Colorado PERA pursues world-class programs: in consolidating three plans under a single record keeper, Colorado PERA saw an opportunity to build world-class voluntary retirement plans for its members.

Author:Greve, Karl
Position:Solutions - Public Employees' Retirement Association
 
FREE EXCERPT

Colorado PERA's program won the GFOA's Award for Excellence in Finance in 2013.

In 2009, a change in state law made the Colorado Public Employees' Retirement Association the new plan sponsor for a $428 million 457 plan. With this addition, PERA was responsible not only for its original 401 (k) plan, but now a 457 plan and an additional mandatory defined contribution plan. These three DC plans had combined assets of $2.4 billion under two separate record keepers with 34 different investment options. (See Exhibit 1 for details on plan sizes.) An internal committee recognized that the plans were inefficient. Furthermore, participants weren't making the best investment decisions for their accounts, and the committee acknowledged that participants may not have the resources to make better choices.

PERA therefore embarked on a project to determine best industry practices for participant-led investment plans. The information gathered set the foundation for the program that solved a variety of problems facing plan participants, as described below.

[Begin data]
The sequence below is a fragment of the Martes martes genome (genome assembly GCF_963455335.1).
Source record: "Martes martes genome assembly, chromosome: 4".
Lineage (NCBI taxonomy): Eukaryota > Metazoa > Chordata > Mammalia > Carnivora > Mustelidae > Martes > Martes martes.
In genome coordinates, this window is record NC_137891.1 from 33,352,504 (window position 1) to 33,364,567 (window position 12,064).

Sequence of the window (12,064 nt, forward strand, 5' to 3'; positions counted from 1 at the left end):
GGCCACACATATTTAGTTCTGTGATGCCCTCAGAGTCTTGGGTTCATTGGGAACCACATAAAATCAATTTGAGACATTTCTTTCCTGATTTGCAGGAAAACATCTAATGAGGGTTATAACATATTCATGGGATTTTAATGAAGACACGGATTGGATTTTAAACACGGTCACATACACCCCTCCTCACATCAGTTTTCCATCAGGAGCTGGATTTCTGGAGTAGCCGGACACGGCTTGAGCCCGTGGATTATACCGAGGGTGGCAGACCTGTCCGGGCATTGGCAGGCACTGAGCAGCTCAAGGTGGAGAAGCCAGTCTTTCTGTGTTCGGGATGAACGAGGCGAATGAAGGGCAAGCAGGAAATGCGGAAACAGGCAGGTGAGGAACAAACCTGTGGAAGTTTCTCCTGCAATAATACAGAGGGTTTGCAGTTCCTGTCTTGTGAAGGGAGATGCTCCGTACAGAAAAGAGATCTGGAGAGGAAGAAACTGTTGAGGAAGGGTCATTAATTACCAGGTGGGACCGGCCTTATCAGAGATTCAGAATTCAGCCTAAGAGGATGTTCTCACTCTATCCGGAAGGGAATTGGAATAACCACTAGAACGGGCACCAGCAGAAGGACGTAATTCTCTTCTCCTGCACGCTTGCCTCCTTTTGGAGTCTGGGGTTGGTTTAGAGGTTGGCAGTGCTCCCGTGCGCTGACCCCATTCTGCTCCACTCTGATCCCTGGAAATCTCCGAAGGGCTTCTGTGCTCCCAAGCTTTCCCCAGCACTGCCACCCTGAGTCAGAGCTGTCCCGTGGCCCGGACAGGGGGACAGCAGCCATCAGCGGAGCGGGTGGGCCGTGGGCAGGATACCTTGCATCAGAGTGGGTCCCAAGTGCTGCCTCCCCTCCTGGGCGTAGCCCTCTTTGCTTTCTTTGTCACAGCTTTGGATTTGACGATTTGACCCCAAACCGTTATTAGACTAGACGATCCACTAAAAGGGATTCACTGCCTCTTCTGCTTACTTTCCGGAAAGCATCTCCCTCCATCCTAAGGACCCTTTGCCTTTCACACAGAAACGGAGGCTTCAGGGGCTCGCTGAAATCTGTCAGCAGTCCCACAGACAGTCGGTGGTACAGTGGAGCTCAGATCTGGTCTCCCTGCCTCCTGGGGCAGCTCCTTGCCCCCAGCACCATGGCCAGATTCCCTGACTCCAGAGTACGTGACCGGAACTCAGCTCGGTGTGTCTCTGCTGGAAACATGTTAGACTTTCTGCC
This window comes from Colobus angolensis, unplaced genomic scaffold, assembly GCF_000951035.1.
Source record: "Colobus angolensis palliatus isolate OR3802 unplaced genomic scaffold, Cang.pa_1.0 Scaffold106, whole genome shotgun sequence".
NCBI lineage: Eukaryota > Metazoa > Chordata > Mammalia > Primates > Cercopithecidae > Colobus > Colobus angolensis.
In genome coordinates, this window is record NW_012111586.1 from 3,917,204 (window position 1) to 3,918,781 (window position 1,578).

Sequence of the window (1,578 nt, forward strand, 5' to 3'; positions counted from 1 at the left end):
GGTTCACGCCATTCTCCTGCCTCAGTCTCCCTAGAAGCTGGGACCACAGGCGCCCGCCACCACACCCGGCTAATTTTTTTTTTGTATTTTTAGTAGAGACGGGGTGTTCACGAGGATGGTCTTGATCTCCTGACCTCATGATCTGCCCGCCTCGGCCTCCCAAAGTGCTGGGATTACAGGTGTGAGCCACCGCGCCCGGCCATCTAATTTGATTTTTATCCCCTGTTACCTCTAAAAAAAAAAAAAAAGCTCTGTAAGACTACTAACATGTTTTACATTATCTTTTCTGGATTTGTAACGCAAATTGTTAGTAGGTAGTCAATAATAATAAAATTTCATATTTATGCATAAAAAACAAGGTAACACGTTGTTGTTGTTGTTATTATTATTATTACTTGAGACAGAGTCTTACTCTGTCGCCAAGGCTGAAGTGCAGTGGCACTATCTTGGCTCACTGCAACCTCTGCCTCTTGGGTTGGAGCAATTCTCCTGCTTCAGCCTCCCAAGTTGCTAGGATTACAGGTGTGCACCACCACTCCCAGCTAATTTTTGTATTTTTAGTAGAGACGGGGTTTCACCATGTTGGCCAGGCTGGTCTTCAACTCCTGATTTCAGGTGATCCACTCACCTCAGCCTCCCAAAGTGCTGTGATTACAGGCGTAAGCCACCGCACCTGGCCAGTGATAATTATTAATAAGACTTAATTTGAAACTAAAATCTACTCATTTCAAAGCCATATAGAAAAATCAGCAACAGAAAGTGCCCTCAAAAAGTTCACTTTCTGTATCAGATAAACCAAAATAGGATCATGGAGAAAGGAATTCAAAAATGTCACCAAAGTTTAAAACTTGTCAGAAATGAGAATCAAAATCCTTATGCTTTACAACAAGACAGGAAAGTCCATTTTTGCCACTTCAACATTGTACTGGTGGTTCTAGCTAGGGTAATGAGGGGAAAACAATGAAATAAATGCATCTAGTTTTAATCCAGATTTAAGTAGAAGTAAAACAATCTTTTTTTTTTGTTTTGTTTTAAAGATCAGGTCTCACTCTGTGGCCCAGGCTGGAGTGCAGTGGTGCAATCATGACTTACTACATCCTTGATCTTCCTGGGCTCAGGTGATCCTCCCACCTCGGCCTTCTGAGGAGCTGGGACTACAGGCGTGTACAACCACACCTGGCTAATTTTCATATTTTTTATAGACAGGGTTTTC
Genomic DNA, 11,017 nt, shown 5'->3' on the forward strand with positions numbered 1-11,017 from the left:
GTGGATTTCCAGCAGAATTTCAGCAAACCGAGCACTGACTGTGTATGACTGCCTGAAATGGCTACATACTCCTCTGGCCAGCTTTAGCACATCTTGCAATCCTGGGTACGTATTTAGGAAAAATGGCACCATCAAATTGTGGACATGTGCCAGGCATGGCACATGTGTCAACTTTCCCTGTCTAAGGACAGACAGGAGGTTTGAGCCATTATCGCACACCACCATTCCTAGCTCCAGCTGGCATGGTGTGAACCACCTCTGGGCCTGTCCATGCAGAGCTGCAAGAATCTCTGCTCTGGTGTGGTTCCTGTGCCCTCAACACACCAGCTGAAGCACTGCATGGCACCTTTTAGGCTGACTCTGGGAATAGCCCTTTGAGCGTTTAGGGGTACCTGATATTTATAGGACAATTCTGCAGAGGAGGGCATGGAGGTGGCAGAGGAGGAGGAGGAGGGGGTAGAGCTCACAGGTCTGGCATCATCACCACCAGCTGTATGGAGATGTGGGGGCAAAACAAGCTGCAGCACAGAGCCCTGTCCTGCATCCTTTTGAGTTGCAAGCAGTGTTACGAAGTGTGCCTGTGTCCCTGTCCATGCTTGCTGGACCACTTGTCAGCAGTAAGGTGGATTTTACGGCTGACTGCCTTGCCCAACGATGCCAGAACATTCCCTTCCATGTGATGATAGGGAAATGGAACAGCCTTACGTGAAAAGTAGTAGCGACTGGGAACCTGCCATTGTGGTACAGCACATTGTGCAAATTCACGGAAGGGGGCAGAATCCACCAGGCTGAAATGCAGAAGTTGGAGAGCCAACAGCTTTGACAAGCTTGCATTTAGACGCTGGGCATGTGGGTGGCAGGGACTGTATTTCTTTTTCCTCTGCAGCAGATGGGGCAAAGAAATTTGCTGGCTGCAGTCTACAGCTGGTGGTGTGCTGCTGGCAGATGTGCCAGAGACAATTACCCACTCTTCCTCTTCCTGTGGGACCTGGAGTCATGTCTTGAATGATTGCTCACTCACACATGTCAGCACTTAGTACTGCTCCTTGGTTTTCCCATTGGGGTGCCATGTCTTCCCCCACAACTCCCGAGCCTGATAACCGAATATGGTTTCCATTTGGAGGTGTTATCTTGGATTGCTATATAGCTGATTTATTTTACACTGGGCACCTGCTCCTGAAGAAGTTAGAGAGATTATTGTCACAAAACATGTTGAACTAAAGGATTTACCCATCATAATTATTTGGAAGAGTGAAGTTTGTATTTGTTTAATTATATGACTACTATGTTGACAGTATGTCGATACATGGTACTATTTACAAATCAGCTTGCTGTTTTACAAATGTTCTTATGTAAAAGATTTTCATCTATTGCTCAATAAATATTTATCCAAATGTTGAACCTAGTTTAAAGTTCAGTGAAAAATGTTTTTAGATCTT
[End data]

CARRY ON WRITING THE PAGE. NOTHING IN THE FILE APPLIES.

SOLVING PROBLEMS

Problem: Too many investment options confused participants, and participants were incorrectly diversified among the options available.

Solution: The number of investment options was altered to be the same for all three plans and reduced to 17, with 26 underlying portfolio strategies. (See Exhibit 2 for an investment option example.) Featuring a single investment option with several underlying portfolios added complexity that the plans had not faced previously, when each plan offered single-manager investment funds. Under the new plan, the record keeper reports to PERA on an investment option level, the custodian bank reports to PERA on an underlying portfolio level, and the investment options, by way of the underlying options, hold assets for three separate plan trusts.

For example, income reporting for interest, dividends, and realized and unrealized gains (and losses) must be gathered from the custodian bank, allocated to three plans, and then reconciled to the record keeper where contributions and distributions are reported on an investment option level for each of the three plans separately. To reconcile the reports and allocate the income and assets across the three plans, new journal entry and reporting templates were created and tested in PERA's general ledger program.

A self-directed brokerage window was also added for participants who sought greater fund choices.

Problem: An...

To continue reading

FREE SIGN UP